Albuquerque police to charge suspect in killing of US Muslim men

Law enforcement officials in New Mexico identify suspect as 51-year-old Muhammad Syed, hail cooperation with community.

Funeral of Muslim man in New Mexico
Funeral service for Aftab Hussein, 41, and Muhammad Afzaal Hussain, 27, at the Islamic Center of New Mexico; both Muslim men were fatally shot near their homes only six days apart [Chancey Bush/The Albuquerque Journal via AP]

The Albuquerque Police Department has arrested the suspected attacker in the killing of two Muslim men in New Mexico, identifying him as 51-year-old Muhammad Syed.

Police had announced Syed’s arrest on Tuesday after the killings, which were denounced by President Joe Biden, sparked nationwide alarm amongst Muslim communities in the past week.

Three Muslim men from the same mosque – aged between 25 and 41 – were fatally shot in the Albuquerque area during the past month. A fourth Muslim man was also killed last November in a case that police believe may be linked to the recent shootings.

Police plan to charge Syed in two of those slayings: that of Aftab Hussein, 41, and Muhammed Afzaal Hussain, 27, killed on July 26 and August 1, respectively. Both men were from Pakistan. Albuquerque Police Chief Harold Medina told reporters at a news conference on Tuesday that law enforcement authorities are working with prosecutors to charge Syed with the other two murders.

Mohammad Ahmadi, 62, a native of Afghanistan, was the first known victim, killed on November 7, 2021.

Nayeem Hussain, 25, from Pakistan, was killed Friday night, hours after attending the burial of the two men slain in July and August.

The New York Times cited a local Muslim leader as saying that authorities told him that the alleged killer targeted the victims “because he was angry over his daughter marrying a Shiite Muslim”. All four slain men were Shia Muslims.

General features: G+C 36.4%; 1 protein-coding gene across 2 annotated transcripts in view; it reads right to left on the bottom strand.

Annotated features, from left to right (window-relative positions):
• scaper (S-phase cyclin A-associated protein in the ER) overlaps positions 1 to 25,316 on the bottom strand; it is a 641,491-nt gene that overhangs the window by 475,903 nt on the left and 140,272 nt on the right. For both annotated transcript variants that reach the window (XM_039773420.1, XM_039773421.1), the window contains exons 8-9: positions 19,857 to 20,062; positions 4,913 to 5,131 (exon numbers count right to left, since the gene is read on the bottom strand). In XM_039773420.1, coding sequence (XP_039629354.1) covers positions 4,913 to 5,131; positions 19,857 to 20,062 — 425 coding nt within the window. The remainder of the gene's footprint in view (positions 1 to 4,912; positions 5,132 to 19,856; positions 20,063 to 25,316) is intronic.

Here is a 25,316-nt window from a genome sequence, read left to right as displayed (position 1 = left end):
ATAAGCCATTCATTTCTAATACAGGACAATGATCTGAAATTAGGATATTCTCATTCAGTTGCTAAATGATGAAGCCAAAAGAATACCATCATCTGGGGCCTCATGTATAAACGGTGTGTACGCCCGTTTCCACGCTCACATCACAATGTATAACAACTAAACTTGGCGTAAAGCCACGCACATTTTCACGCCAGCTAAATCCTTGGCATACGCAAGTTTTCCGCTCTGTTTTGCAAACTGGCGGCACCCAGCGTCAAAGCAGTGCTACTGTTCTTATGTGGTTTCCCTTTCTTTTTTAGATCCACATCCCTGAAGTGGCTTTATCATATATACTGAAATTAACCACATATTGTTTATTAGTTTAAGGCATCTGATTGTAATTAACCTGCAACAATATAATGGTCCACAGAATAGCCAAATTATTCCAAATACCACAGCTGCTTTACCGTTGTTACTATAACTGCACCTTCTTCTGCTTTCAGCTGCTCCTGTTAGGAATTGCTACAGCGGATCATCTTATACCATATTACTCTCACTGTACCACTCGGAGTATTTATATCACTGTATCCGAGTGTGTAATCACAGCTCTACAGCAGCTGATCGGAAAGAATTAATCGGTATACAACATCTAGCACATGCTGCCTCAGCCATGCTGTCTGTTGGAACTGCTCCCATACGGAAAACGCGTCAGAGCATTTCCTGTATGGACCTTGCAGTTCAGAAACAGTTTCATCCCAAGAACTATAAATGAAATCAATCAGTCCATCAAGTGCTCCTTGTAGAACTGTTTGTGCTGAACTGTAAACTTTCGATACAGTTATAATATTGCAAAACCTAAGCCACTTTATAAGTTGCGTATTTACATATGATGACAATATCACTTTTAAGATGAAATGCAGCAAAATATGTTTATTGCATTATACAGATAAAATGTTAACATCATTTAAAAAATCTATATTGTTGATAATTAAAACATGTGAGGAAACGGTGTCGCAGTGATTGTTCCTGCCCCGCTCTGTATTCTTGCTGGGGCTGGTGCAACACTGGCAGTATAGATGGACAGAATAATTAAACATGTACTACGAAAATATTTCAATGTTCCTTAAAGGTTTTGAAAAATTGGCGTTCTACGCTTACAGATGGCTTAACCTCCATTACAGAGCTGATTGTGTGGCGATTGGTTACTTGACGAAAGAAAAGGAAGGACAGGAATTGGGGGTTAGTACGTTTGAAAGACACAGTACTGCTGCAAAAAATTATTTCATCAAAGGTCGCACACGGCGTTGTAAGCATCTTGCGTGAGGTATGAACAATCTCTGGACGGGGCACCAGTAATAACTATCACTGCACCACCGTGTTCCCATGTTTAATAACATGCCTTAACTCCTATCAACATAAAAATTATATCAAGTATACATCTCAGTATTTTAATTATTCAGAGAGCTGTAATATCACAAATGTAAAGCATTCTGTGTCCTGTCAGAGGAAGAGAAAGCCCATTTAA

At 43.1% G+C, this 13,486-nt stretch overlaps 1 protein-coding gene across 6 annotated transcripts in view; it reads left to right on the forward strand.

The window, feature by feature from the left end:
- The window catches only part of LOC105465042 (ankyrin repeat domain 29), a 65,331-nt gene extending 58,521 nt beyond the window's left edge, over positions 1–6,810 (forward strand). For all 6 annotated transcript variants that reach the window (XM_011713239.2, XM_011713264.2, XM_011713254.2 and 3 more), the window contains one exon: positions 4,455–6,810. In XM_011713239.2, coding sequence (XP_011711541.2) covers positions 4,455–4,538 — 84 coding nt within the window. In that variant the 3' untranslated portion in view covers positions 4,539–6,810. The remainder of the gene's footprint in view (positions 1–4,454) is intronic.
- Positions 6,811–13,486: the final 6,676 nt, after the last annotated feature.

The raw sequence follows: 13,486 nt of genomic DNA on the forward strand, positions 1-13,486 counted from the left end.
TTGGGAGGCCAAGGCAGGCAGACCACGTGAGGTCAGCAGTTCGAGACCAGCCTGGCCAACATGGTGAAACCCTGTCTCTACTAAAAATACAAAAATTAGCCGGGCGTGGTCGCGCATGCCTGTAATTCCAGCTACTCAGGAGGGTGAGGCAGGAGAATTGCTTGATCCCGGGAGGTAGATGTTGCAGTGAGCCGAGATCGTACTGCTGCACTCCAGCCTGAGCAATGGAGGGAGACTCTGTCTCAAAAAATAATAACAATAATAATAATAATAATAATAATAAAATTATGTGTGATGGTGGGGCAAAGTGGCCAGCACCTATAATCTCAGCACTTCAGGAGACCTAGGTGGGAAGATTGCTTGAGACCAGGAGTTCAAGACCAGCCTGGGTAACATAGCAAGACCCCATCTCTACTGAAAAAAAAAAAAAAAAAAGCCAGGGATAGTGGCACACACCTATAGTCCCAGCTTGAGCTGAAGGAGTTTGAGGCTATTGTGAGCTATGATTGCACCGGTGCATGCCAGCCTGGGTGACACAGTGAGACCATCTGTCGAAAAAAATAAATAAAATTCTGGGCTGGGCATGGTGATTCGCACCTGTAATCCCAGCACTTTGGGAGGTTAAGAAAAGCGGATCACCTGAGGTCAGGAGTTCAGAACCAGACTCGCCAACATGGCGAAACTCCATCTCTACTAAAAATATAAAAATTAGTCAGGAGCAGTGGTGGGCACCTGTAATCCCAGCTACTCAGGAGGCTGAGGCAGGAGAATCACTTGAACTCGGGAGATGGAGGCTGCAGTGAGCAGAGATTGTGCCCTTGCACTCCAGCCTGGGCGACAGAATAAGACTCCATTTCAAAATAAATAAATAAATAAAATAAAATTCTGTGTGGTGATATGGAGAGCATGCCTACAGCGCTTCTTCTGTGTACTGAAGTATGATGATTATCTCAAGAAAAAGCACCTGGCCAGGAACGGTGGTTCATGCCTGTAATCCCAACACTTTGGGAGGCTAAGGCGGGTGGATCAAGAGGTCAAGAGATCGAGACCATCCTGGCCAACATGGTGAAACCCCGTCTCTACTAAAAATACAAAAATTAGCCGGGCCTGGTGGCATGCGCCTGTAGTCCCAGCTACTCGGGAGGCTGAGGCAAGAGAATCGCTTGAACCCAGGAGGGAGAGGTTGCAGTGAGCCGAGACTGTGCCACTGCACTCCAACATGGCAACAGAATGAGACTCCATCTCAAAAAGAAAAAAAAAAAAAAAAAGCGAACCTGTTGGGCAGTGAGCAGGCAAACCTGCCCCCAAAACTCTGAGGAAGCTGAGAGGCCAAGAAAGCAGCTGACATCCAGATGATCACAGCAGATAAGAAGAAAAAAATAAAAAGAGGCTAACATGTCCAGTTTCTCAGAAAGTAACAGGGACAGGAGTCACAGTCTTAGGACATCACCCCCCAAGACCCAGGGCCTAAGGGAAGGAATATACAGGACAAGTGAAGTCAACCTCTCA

Police officials on Tuesday said they were still investigating the motives but did not rule out hate crime charges against the suspect.

For its part, the Council on American Islamic Relations (CAIR) welcomed the arrest and condemned the “anti-Shia hatred that may have motivated the killings”.

“Although we are waiting to learn more about these crimes, we are disturbed by early indications that the alleged killer may have been targeting particular members of the Shia community,” CAIR Executive Director Nihad Awad said in a statement.

“If this is true, it is completely unacceptable, and we encourage law enforcement to file any appropriate hate crime charges against the suspect.”

Other Muslim-American activists urged unity after the arrest. “We will not be divided. Sending love and solidarity to our Shia family,” Palestinian-American organiser Linda Sarsour wrote on Twitter.

Debbie Almontaser, a prominent US Muslim advocate, also rejected the sectarianism that possibly motivated the suspect. “Zero tolerance for sectarian violence against Shia Muslims!” she wrote in a social media post.

“This crime made our community feel like it was under attack,” Medina said. “We came together like we always do in the ‘one Albuquerque’ spirit, and we partnered with everybody to get results quickly.”

On Sunday, local police released a photo of a car that they described as a “vehicle of interest in the shootings of 4 Muslim men”, soliciting information from the public about it. Local law enforcement had set a $20,000 reward for information leading to the attacker.

Muslim-American organisations and activists had called for employing federal and local resources to apprehend the attacker, with CAIR urging the White House last week to take a “direct role in responding to this shooting spree”.

On Sunday, Biden said he was “angered and saddened by the horrific killings”, stressing that his administration “stands strongly with the Muslim community”. Vice President Kamala Harris also denounced the killings.

On Tuesday, New Mexico Governor Michelle Lujan Grisham lauded law enforcement agents for collaborating with the local community to find and arrest the suspect.

“This is the kind of work – this collaboration – that yields real results. This is law enforcement and all partners at their best,” she said.

“It is what the state and this community both deserve and should expect in any context. But also it’s a place to really thank the public. Without those tips, without that information, we would not be in a situation where we’re making this announcement.”

Source: Al Jazeera